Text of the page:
Gettin' down with the Beeb
Updated: Feb 16, 2020
The next stop on my whistle stop tour of the North Sea was an FPSO (Floating Production Storage Offload) a kind of production oil tanker.
It was my first shot at ‘Vantage’ as well as the medic role. I can safely say that admin is not my strong point and I was grateful to the permanent medic on board for a decent handover.
Vantage is an offshore tracking system and used for managing flights, sometimes 2 or 3 a day on the Gryphon Alpha. I was up to my eyeballs in paperwork but it was nice having a new string to my bow.
“Hurry up” I thought, impatiently.
I was squashed up against the window seat of a Bristow AW139 helicopter, which had decided to take a tour of Aberdeen airport before finally allowing us to disembark.
I struggled out of my life jacket, kicked off my flight suit and switched on my mobile phone, which hadn’t worked for the last three weeks offshore.
I was about to demand a taxi when a text message pinged:
“Hi, it’s Mark from the One Show. Are you free for a call?”
North Sea Taxi
I flew home to Bristol, threw all my dive kit in the van and drove straight down to Falmouth where the Ghost Fishing UK team were already in the swing of surveying large lost nets on the wreck of the Epsilon.
Healthy Seas hooked up with us this year to not only support Ghost Fishing UK financially, bringing in various partners in the textile industry to raise awareness on the topic of marine protection, but also to assist us with a disposal solution.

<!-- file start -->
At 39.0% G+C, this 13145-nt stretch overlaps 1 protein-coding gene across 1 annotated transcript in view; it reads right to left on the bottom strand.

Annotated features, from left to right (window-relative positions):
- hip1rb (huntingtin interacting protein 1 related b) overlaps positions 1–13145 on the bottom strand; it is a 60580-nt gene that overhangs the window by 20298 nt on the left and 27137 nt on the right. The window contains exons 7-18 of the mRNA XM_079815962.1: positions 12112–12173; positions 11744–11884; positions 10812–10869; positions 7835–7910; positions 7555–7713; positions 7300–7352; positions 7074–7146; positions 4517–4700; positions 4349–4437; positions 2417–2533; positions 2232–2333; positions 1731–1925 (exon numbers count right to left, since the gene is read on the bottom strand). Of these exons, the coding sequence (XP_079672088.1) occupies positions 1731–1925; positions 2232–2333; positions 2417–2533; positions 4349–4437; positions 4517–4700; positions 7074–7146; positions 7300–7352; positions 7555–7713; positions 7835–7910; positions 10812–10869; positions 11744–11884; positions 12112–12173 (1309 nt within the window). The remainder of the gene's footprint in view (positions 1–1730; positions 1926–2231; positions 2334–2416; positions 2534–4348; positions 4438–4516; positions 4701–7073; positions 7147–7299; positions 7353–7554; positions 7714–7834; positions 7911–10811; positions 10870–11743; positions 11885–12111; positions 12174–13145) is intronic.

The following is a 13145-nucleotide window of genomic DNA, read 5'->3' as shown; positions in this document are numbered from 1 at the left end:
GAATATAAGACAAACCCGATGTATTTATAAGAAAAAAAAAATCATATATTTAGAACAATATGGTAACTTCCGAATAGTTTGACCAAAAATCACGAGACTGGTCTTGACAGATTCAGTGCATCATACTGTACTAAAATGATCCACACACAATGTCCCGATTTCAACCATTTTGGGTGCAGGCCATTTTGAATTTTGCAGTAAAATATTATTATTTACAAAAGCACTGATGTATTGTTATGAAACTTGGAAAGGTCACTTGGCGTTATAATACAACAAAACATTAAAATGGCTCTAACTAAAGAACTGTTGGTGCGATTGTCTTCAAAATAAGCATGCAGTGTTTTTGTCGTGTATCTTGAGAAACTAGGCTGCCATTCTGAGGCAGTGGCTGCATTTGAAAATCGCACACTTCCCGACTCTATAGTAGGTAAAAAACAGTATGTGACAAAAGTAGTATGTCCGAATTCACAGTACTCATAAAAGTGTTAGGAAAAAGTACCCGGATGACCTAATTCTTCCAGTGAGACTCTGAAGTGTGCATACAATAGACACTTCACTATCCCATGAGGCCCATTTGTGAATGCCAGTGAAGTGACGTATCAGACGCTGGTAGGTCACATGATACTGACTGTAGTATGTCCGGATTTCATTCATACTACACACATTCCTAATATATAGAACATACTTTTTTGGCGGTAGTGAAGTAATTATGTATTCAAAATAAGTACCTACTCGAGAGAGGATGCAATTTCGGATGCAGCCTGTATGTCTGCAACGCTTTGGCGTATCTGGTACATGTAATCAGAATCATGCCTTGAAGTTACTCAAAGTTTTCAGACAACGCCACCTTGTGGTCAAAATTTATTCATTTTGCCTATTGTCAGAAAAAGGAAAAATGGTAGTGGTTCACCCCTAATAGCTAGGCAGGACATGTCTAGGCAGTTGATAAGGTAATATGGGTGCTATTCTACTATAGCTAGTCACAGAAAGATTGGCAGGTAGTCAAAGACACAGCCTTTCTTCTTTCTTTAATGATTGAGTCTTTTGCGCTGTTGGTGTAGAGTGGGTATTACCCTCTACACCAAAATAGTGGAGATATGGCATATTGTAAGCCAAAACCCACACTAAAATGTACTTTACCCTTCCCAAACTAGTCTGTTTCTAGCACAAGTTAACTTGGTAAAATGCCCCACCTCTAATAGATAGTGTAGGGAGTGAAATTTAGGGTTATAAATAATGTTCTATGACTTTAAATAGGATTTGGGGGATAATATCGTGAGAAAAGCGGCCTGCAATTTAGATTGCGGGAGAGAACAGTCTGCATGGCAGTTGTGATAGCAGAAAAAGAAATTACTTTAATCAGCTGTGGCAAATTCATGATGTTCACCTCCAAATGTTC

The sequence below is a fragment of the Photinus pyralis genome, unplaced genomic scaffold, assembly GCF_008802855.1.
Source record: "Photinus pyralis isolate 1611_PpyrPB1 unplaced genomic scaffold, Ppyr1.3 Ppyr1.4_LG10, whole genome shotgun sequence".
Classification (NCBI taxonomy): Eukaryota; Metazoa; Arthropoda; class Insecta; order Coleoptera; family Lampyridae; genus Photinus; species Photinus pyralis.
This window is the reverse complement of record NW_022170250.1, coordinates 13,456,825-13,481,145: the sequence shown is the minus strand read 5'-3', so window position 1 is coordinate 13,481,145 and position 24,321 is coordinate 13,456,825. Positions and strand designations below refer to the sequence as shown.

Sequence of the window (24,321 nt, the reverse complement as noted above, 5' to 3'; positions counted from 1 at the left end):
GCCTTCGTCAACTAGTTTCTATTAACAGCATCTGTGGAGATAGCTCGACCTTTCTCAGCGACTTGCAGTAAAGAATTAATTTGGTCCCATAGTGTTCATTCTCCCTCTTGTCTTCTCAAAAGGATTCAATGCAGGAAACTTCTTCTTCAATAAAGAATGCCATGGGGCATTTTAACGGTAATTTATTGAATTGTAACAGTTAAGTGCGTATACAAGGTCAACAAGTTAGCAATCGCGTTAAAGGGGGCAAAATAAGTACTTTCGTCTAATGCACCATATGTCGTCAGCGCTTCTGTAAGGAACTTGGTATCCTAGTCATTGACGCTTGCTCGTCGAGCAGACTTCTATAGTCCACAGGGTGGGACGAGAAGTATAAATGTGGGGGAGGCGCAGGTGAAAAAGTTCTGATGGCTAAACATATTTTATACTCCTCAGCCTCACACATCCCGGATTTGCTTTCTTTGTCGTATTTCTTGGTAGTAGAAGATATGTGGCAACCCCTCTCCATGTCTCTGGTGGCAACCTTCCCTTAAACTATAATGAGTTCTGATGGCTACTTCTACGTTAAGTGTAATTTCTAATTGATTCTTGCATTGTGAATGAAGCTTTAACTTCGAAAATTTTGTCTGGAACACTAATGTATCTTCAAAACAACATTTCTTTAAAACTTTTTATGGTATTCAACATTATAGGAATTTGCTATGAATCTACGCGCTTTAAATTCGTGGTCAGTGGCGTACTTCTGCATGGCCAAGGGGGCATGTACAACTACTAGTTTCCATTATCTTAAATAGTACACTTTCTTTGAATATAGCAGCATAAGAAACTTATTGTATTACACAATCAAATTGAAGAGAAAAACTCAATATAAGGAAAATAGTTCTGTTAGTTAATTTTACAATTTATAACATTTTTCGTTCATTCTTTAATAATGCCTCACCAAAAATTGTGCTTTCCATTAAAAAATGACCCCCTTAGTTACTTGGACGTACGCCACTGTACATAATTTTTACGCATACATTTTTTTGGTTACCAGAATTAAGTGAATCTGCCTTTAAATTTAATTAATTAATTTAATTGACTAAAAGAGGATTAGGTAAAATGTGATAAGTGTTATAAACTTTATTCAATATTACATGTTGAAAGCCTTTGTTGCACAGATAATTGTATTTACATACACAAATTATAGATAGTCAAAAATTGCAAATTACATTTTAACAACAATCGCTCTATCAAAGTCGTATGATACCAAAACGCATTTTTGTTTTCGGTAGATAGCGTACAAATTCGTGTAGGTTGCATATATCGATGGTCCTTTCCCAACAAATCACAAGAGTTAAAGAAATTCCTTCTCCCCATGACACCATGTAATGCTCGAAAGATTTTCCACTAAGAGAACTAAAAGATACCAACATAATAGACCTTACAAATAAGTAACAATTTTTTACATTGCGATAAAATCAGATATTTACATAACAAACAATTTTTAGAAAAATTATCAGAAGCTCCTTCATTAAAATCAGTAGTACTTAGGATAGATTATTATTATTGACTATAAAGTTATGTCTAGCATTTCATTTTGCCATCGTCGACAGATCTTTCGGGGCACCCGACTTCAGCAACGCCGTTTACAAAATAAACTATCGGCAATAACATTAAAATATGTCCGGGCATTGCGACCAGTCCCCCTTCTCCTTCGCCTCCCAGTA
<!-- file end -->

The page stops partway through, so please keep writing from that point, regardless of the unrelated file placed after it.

This keeps the nets out of landfill and allows them a second life as a higher quality product.
Healthy Seas had worked on a project with the BBC already and set us up with the prime time tv programme the One Show. The BBC was keen to meet Ghost Fishing UK and film our work for a feature.
After a pleasant evening meal with the crew and the divers, the next morning we set about loading the boat ready to recover a big trawl net, intermingled with monofilament.
Lucy Siegle was the presenter and wanted to interview me.
I’m far more comfortable behind the camera, doing the interviews myself and I picked up several tips from the professionals as we went.
First, the “walking to the camera shot”. Lucy and I walked painfully slowly along the 3 foot wide jetty towards the camera, Lucy asking me open questions with me trying to answer them without looking where I was going.
If I fell in, I thought, not only would the whole thing be ruined but our team of divers would probably be hospitalised with laughter...
An hour later, the producer asked us for a “foot shot”.
Lucy and I stared at our feet in horror! We weren’t dressed for this! Who wants to look at our feet?!
Neither of us were wearing our Jimmy Choos! I had my scabby old work trainers on and Lucy had dressed for comfort too. Oh no...
So there we were, doing an impression of the opening credits to “The Bill” (showing my age) along the jetty while our team let out audible yawns from the boat. They were getting sunburnt and impatient.
We wrapped up as the soundman recorded background noise (who knew that was a thing?) and we jumped on board Gary Fox’s boat from Dive Action, Cornwall.